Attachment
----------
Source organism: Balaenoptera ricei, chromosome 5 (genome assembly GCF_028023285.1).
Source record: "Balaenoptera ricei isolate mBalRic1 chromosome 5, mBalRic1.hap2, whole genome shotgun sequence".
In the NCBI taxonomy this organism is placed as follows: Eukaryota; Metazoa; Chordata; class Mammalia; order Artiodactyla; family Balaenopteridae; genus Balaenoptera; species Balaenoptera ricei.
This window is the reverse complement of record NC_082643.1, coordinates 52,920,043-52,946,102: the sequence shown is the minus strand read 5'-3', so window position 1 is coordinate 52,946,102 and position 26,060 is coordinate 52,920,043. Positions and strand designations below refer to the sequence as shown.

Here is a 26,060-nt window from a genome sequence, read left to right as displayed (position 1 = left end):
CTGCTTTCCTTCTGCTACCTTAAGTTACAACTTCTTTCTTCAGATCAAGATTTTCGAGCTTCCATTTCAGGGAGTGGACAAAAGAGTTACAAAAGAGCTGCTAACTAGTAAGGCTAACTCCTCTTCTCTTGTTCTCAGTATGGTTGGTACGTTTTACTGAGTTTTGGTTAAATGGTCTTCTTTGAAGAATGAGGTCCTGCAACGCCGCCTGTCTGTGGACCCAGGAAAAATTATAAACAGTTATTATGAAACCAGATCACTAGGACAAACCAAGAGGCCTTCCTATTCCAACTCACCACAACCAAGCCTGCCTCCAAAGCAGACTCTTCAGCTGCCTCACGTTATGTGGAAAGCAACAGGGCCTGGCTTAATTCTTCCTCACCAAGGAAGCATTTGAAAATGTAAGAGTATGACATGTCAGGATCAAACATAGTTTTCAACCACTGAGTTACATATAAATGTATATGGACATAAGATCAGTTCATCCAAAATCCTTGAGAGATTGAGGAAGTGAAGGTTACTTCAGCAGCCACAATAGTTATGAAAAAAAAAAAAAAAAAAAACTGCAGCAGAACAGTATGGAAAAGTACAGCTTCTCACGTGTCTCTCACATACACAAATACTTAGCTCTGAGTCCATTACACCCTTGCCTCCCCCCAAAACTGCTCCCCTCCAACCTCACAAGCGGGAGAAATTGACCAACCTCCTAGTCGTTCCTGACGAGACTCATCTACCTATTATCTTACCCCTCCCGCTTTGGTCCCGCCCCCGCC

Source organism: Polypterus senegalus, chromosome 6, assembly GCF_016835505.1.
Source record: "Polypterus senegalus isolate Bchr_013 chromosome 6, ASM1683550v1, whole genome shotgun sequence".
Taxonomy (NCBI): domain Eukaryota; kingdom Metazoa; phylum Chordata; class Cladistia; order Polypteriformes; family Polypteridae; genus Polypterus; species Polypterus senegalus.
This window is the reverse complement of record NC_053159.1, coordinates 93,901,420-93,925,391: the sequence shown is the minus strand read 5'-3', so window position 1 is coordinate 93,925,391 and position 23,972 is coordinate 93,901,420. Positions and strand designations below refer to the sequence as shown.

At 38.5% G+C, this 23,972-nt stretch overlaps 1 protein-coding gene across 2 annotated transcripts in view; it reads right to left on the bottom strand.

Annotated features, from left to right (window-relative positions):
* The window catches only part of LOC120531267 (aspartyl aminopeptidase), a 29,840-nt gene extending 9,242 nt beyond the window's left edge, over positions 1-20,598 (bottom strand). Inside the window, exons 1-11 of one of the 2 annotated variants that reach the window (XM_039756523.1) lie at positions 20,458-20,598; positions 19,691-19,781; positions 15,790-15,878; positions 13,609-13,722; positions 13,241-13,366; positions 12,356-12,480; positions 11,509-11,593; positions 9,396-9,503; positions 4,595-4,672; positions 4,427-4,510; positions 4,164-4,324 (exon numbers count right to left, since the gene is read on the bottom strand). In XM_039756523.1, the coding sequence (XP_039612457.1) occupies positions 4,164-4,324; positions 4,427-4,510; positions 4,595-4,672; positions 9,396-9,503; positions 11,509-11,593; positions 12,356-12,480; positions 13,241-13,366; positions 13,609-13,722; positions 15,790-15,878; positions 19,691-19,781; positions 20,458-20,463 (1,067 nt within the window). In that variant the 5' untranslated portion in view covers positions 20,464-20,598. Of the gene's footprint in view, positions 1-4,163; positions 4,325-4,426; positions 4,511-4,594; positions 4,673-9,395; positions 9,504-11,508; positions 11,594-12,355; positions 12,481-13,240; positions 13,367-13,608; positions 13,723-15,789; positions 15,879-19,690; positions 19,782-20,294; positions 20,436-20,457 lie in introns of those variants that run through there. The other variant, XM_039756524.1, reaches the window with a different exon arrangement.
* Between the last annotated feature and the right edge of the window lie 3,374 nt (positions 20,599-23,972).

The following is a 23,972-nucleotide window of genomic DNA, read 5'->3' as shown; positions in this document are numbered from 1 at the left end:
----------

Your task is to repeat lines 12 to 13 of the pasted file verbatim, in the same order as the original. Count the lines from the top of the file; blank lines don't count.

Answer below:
Annotated features, from left to right (window-relative positions):
* The window catches only part of LOC120531267 (aspartyl aminopeptidase), a 29,840-nt gene extending 9,242 nt beyond the window's left edge, over positions 1-20,598 (bottom strand). Inside the window, exons 1-11 of one of the 2 annotated variants that reach the window (XM_039756523.1) lie at positions 20,458-20,598; positions 19,691-19,781; positions 15,790-15,878; positions 13,609-13,722; positions 13,241-13,366; positions 12,356-12,480; positions 11,509-11,593; positions 9,396-9,503; positions 4,595-4,672; positions 4,427-4,510; positions 4,164-4,324 (exon numbers count right to left, since the gene is read on the bottom strand). In XM_039756523.1, the coding sequence (XP_039612457.1) occupies positions 4,164-4,324; positions 4,427-4,510; positions 4,595-4,672; positions 9,396-9,503; positions 11,509-11,593; positions 12,356-12,480; positions 13,241-13,366; positions 13,609-13,722; positions 15,790-15,878; positions 19,691-19,781; positions 20,458-20,463 (1,067 nt within the window). In that variant the 5' untranslated portion in view covers positions 20,464-20,598. Of the gene's footprint in view, positions 1-4,163; positions 4,325-4,426; positions 4,511-4,594; positions 4,673-9,395; positions 9,504-11,508; positions 11,594-12,355; positions 12,481-13,240; positions 13,367-13,608; positions 13,723-15,789; positions 15,879-19,690; positions 19,782-20,294; positions 20,436-20,457 lie in introns of those variants that run through there. The other variant, XM_039756524.1, reaches the window with a different exon arrangement.